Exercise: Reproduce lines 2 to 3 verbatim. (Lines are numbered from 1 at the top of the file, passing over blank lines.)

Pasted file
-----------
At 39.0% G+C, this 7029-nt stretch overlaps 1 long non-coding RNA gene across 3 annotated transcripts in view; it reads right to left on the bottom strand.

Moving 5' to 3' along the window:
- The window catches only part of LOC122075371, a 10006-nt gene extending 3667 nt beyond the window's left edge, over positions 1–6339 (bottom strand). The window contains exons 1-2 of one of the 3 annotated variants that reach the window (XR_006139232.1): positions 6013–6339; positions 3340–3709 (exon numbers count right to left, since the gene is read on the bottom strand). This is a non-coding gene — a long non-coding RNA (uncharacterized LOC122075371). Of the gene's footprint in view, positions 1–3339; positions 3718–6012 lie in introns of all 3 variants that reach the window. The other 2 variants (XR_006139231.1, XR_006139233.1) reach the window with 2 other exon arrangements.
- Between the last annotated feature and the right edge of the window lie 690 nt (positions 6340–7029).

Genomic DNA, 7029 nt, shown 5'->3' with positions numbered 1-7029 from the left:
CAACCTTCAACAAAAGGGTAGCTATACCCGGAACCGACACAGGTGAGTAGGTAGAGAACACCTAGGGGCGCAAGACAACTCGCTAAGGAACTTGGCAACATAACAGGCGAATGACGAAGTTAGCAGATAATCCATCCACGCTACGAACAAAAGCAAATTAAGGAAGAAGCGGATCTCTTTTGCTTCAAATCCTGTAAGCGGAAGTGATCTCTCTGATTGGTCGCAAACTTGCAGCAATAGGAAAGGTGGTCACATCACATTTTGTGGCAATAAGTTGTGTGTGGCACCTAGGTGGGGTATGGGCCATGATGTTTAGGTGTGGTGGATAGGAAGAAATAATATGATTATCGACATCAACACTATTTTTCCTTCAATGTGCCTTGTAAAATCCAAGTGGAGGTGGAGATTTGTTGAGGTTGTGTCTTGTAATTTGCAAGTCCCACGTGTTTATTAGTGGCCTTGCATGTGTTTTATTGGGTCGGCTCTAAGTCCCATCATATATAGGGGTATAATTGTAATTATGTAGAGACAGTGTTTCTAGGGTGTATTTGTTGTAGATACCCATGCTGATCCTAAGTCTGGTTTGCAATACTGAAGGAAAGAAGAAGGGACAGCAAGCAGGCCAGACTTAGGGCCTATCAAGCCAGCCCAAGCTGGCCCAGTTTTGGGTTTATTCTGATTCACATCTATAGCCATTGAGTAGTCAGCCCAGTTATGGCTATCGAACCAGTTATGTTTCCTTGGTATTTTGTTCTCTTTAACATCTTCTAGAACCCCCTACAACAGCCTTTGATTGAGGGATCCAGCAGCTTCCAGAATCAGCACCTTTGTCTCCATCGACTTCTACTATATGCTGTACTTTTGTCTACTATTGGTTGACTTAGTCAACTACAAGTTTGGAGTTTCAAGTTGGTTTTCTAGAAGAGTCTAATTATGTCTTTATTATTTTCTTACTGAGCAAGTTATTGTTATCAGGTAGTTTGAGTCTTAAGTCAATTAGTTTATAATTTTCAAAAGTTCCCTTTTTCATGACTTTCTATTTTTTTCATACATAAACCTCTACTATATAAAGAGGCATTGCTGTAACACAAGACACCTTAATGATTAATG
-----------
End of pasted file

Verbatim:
Moving 5' to 3' along the window:
- The window catches only part of LOC122075371, a 10006-nt gene extending 3667 nt beyond the window's left edge, over positions 1–6339 (bottom strand). The window contains exons 1-2 of one of the 3 annotated variants that reach the window (XR_006139232.1): positions 6013–6339; positions 3340–3709 (exon numbers count right to left, since the gene is read on the bottom strand). This is a non-coding gene — a long non-coding RNA (uncharacterized LOC122075371). Of the gene's footprint in view, positions 1–3339; positions 3718–6012 lie in introns of all 3 variants that reach the window. The other 2 variants (XR_006139231.1, XR_006139233.1) reach the window with 2 other exon arrangements.